Understanding and Implementing Adaptive Difficulty Adjustment in Video Games
Tremblay Jonathan (LIARA,Canada), Bouchard Bruno (LIARA,Canada) and Bouzouane Abdenour (LIARA,Canada)
Copyright © 2012.
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This chapter begins with an introduction to different concepts evolving around the adaptive difficulty in video games (i.e. problematic definition, existing models of dynamic difficulty adjustment, evaluating the player’s experience, transposing the player’s skills into numerical values, using these numerical values as seeds for the difficulty level, etc.). Further on, this chapter covers the implementation of a novel adaptive model and the validation of such a model. This model uses a normal distribution system (ELO ranking) to determine the player’s skill level and then adapt the difficulty to their needs. In order to validate this model, 42 players play-tested two versions of the game, one with adaptive difficulty and one without any difficulty adaptation.
The great video game companies such as Nintendo, Microsoft and Sony have succeeded in opening up the video game market to a wider audience of players (Pelland, 2009). This audience is composed of non-experienced and experienced players that share the same games. This reality has brought new challenges to game companies and game designers, such as making the game stimulating and interesting for this wider range of players. To reach all of them, the game has to provide the right amount of challenge for their skill level, as a game that is too hard or too easy is frustrating for them (Csikszentmihalyi, 1990). Also, one faculty of game, mainly used by serious games, is the capability of games to teach the player using game mechanics (the player’s actions) (Koster 2004). In this serious context, it is crucial that the game is able to reach a wider audience, for example in the classroom the game would be played by experienced players and neophytes alike. Therefore, it is important for the player’s experience that the challenge meets their expectations, as their enjoyment and learning results are closely related to the challenge. A classic approach to this conundrum is to let the player choose their difficulty level (easy, normal, hard, etc.) at the beginning of the game, without even trying it. Without any clear standard definition for difficulty, the player could easily choose the wrong level expecting the game to be something that it is not. This would lead the player to leave the game as they are experiencing frustration in the form of boredom and/or anxiety (Schell, 2008). Also, giving one unique level of difficulty is not really a proper solution, though it is a widespread one. Unique challenges are mostly interesting for a narrow range of players depending on their skill levels. Nevertheless, a well developed learning curve can bring many players, but the majority to the same point (Rolling & Adams, 2003).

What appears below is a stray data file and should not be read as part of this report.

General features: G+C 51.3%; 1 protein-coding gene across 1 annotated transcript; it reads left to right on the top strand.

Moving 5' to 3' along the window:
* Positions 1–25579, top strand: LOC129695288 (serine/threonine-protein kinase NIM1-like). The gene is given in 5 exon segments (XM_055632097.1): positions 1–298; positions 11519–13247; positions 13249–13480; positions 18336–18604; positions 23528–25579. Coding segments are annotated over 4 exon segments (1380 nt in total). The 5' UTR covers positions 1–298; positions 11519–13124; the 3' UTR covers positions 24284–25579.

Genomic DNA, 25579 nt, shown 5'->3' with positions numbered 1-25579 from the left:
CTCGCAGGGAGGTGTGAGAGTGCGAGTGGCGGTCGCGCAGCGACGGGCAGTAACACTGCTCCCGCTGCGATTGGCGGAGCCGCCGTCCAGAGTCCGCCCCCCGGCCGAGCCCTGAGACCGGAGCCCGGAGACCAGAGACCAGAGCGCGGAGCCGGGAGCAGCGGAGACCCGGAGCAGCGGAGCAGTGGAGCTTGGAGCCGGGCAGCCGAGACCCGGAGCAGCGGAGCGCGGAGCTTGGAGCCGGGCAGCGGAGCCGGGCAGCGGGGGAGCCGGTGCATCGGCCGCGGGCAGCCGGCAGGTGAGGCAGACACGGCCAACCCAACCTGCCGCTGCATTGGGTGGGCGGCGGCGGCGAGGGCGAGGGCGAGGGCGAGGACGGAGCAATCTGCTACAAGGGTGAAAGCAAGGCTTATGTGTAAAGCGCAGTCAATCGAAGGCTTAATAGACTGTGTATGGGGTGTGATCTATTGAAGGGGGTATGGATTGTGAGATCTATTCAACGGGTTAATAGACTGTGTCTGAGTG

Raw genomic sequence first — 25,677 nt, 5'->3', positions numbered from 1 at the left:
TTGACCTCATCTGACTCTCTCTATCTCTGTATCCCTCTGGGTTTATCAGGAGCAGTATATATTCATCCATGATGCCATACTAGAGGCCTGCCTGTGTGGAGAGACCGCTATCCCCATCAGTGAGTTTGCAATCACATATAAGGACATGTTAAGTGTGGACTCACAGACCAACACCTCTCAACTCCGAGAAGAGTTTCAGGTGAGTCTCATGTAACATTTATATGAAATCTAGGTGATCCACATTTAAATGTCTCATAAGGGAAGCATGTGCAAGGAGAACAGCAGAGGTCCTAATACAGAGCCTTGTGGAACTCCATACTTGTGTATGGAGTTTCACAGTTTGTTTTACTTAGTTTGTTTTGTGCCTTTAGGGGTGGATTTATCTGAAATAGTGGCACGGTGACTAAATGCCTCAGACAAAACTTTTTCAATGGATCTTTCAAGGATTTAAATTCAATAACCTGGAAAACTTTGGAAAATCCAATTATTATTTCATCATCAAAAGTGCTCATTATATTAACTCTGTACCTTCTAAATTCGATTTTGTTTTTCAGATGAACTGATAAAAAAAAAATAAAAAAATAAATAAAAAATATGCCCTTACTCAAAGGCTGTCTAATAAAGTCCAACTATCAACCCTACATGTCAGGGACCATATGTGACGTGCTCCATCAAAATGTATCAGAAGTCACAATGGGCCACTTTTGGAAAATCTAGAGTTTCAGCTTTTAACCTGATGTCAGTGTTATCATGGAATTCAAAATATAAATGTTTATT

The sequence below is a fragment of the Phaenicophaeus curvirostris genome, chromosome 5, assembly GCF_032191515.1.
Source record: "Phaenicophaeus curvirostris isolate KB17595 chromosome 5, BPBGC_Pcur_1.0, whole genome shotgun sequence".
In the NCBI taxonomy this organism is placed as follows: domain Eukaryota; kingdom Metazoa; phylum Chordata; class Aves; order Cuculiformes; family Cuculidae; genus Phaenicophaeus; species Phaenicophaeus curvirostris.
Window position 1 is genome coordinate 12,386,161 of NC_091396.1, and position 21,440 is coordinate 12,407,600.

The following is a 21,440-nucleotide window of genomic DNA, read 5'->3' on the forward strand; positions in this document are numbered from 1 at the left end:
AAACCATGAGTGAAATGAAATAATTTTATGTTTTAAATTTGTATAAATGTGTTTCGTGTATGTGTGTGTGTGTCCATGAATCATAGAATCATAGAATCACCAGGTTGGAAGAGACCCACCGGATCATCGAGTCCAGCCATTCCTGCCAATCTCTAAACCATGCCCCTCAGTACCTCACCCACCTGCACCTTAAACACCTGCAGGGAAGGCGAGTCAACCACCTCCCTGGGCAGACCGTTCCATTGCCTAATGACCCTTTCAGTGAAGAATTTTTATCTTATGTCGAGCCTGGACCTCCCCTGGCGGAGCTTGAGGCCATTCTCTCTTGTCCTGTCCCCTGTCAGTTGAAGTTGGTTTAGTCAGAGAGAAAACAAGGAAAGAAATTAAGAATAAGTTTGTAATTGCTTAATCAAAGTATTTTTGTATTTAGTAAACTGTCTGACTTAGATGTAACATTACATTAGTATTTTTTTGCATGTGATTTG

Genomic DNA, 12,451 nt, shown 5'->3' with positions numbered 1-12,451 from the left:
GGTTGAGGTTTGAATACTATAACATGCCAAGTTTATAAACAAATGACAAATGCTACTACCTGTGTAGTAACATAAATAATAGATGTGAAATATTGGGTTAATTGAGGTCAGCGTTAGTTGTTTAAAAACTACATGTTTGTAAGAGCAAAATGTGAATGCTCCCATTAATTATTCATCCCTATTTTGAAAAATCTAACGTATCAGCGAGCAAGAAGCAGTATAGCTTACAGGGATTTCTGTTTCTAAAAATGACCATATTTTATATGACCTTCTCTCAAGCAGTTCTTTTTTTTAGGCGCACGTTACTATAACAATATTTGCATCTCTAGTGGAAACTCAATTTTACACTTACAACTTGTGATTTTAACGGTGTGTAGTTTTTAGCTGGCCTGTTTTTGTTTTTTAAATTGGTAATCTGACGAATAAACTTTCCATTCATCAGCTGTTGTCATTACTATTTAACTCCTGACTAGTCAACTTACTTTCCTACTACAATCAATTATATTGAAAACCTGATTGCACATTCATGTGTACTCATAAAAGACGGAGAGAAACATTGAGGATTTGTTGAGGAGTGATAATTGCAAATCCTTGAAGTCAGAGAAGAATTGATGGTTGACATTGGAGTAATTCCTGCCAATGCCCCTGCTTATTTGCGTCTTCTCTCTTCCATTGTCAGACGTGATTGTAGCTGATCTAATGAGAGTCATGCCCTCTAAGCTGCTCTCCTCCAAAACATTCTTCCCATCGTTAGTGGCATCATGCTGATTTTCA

To address this issue, some researchers and commercial video games such as Max Payne from Remedy Entertainment or Left 4 Dead one and two from Valve have built different models to dynamically adapt the difficulty of the game based on the player’s performance or intensity level. One of the main challenges regarding difficulty is the subjective factor that stems from the interaction between the player and the challenge. The perceived difficulty is also not a static property: it changes with time as the player learns the game skills (Goetschalckx, Missura et al., 2010). One of the major issues in this particular field is that the proposed approaches or games often do not offer any implementation explanations or guidelines for the dynamic difficulty model used. For example, the work of (Lindley & Sennersten, 2008) where they present an adaptive approach using gameplay schema that recognizes the player’s actions and based on them adapts the gameplay to the player’s preferences. In this particular example, the model is essentially theoretical and experienced in a non-realistic context. From this context it is nearly impossible to determine its actual effectiveness and bring to light the problems that had not been taken into account in the design. Nevertheless, experimentation and testing remain the best way to assure the robustness of a dynamic system.
Other works propose models that have been implemented and tested such as (Hunicke & Chapman. 2004), where they present a computational model using normalization distribution to evaluate the player’s skill level. A different approach proposed by (Chen. 2006) introduces a game design process leaving the player with the control of the difficulty of the game during gameplay. These types of work are essential for the comprehension and the elaboration of dynamic difficulty in games, for they give us an indication of how to implement and/or design their models. These works also provide discussion on their implementation and testing. They focus on how their models interact with the game but do not include deep explanations on the impact their model might have on the player.
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